New York is one place where I get a break from the routine and get some time to contemplate. Ironic, considering that New York City is the urban equivalent of Twitter – constant distractions, noisy and full of spectacles and spectacular. The obvious benefit: walking five miles a day results in me losing between 5-7 pounds per visit. But for me the opportunity to walk the busy Manhattan streets has two obvious benefits — a lot of alone-time and a chance to hone my skills to ignore the noisy-ness that is our online world.
It was one of these walks (which co-incidentally took me by the offices of Forbes.com) I got a chance to reflect on how I have changed as a writer. From a frantic newswire reporter to an online writer to a magazine writer and back to the frenzied world of blogs, it has been an evolution that has mimicked the stage of life I find myself in.
Lately, I have been slowly tweaking my writing to a new approach, something one of my mentors and former editors, David Churbuck said. In our countless dinners when we worked around the clock on Forbes.com, he would say that at some point in life you have to become the mirror for people and the industry you write about. It is less about an opinion, but it is about able to show them, themselves. Often, what they see isn’t pretty and sometimes it is ugly. On other occasions the mirror shows a wonderful image.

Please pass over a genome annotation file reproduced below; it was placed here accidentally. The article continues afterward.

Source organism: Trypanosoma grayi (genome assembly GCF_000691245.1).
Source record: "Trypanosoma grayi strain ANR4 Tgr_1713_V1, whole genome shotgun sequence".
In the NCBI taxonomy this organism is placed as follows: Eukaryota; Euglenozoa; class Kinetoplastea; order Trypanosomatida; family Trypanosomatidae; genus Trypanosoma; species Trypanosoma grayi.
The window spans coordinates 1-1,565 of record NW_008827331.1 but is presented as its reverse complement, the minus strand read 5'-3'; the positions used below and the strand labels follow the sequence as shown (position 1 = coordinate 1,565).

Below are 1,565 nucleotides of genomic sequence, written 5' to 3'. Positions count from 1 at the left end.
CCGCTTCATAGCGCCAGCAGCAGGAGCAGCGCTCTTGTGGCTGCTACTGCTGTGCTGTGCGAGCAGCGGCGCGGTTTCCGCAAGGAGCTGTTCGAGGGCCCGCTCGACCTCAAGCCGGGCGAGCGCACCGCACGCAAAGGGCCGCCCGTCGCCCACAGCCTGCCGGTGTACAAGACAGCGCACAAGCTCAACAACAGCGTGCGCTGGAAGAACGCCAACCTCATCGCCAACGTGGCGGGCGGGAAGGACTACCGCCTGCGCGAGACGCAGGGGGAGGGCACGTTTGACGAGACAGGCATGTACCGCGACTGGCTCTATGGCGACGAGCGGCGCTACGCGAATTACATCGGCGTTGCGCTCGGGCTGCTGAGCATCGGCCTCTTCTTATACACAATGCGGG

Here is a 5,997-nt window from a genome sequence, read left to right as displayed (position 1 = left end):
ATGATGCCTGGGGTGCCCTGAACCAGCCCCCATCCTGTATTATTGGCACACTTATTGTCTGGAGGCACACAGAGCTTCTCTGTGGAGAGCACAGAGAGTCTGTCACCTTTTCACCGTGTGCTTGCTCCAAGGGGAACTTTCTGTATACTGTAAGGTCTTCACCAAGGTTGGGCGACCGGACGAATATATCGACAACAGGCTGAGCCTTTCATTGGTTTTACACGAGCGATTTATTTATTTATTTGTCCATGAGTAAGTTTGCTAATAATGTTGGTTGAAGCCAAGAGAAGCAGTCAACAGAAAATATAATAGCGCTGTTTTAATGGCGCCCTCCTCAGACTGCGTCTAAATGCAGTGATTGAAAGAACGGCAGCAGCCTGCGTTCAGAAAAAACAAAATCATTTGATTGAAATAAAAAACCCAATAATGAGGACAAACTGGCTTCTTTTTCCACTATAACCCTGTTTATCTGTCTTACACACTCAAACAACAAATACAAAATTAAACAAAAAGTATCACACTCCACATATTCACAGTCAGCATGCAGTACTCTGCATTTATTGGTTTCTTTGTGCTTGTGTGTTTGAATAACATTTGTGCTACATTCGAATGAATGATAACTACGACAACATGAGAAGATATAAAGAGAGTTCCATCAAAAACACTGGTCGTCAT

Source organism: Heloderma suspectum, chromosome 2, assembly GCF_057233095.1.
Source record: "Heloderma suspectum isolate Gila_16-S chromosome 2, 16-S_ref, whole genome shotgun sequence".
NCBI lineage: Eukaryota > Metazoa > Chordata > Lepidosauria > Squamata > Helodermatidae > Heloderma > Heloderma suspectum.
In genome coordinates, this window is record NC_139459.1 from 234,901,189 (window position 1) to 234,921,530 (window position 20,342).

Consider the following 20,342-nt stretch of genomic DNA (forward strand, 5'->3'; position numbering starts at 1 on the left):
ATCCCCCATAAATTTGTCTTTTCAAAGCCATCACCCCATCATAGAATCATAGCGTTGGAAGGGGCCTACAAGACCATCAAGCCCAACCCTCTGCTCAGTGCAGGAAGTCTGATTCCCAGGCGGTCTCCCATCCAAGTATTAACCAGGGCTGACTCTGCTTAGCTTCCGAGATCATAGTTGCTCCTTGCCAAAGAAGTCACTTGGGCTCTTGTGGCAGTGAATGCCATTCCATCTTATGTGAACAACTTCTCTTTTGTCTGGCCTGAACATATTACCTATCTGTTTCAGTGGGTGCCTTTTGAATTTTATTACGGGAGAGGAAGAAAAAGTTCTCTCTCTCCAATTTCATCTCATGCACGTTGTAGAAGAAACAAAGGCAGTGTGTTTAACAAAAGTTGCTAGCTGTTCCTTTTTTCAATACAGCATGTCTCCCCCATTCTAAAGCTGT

It was good advice and it has made writing more fun and meaningful for me. Sure, I have been more pensive than usual on occasions, but it has also brought me a different kind of satisfaction. This week, when I saw David in New York, I was reminded what a great editor can do: long after he stops editing you, he can still nudge you in the right direction without as much trying. I hope I can really pay-it-forward.